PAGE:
I was looking at government bonds/treasuries and I wondered if my line of thinking is correct:

1) In general, how is the coupon set? I found out that usually they are auctioned for (a bit) less than par value, which makes me think a coupon based on the market is set by the treasury and then it fetches a price according to market demands. Is this correct?

2) On bloomberg.com, you can view the 10y Treasury coupon. Now I was wondering: Is the coupon simply the coupon of the latest auction? If so, it it the same for long- and short-term debt (bills, notes, bonds)?


1 Answer 1


1) Yes, the coupon is usually set so that the bond would be issued at par because that's what mainstream investors usually prefer (current yield close to interest rates). There are also issues of zero coupon which eliminate reinvestment risk and are preferred by other types of investors (insurers for instance). In the US, you can strip the coupons from the principal and thus get 0 coupons equivalents as well.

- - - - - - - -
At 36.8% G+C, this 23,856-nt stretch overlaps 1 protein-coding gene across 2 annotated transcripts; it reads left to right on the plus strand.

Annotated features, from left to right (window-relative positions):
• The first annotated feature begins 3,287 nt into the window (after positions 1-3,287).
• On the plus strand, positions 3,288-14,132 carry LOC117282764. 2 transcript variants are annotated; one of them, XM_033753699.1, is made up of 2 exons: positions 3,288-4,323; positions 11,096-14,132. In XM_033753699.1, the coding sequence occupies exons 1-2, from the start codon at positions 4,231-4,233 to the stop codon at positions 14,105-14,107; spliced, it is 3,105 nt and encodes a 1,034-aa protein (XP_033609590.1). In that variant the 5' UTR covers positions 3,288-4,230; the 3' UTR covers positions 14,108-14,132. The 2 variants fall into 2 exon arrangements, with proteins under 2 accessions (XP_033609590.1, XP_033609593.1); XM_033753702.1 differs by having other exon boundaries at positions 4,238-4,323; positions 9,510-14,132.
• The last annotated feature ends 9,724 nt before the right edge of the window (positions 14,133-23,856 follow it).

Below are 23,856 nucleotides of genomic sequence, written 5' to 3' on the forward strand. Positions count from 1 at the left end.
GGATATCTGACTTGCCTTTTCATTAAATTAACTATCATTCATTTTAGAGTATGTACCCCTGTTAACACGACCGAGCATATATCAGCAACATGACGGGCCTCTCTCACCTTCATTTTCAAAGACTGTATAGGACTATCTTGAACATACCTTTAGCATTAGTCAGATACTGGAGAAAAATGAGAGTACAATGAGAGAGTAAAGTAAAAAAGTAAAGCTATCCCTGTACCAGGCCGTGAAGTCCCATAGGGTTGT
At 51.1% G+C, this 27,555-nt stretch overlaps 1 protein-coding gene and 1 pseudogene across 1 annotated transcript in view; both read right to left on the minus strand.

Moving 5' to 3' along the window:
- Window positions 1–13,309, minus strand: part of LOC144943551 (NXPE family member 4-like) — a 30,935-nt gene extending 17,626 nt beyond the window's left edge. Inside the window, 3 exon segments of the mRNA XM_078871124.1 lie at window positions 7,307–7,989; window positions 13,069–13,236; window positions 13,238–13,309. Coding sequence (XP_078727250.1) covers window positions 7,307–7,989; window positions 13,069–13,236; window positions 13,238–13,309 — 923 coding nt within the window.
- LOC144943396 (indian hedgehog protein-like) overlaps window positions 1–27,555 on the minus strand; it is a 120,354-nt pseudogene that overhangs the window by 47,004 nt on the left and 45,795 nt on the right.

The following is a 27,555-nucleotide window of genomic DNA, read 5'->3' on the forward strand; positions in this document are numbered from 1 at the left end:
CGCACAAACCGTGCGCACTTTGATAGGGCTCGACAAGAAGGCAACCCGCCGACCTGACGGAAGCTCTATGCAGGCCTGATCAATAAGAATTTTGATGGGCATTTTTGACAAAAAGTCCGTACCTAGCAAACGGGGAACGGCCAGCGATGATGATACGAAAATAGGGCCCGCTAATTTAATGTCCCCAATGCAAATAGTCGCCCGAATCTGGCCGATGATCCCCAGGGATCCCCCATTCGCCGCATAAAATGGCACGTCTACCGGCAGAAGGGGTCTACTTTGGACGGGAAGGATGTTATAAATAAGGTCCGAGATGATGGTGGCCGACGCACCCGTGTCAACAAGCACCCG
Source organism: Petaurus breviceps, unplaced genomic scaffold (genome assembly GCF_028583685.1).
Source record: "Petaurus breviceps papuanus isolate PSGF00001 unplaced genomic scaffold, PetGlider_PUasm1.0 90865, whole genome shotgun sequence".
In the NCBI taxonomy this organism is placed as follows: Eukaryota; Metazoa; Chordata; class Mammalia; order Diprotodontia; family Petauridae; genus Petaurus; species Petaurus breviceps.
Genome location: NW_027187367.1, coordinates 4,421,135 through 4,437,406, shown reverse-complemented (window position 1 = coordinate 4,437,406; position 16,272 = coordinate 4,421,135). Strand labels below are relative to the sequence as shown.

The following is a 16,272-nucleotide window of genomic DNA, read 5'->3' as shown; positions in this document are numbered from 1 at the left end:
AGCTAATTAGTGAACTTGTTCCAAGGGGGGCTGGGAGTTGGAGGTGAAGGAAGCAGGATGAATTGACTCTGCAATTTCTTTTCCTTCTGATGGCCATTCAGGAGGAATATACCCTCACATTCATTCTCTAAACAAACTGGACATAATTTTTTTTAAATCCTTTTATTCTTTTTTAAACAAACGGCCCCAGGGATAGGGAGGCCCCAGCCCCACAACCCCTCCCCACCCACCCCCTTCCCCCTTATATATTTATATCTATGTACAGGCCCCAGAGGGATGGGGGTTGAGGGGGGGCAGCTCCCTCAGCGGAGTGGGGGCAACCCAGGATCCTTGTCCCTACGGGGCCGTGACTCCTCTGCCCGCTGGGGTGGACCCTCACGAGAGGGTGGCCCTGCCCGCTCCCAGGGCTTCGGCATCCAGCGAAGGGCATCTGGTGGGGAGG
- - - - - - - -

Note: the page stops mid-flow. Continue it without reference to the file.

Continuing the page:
Short term bills are issued at a discount with 0 coupon because there's no reason bothering with coupons for a couple of months, it's just easier to price 0 coupons.

2) That's the coupon of what is called "on-the-run treasury", which is the latest 10Y issued (excluding retaps of older issues). 5Y coupon and 30Y coupon will be different because the yield curve is not flat (investors required additional yield for 30Y).


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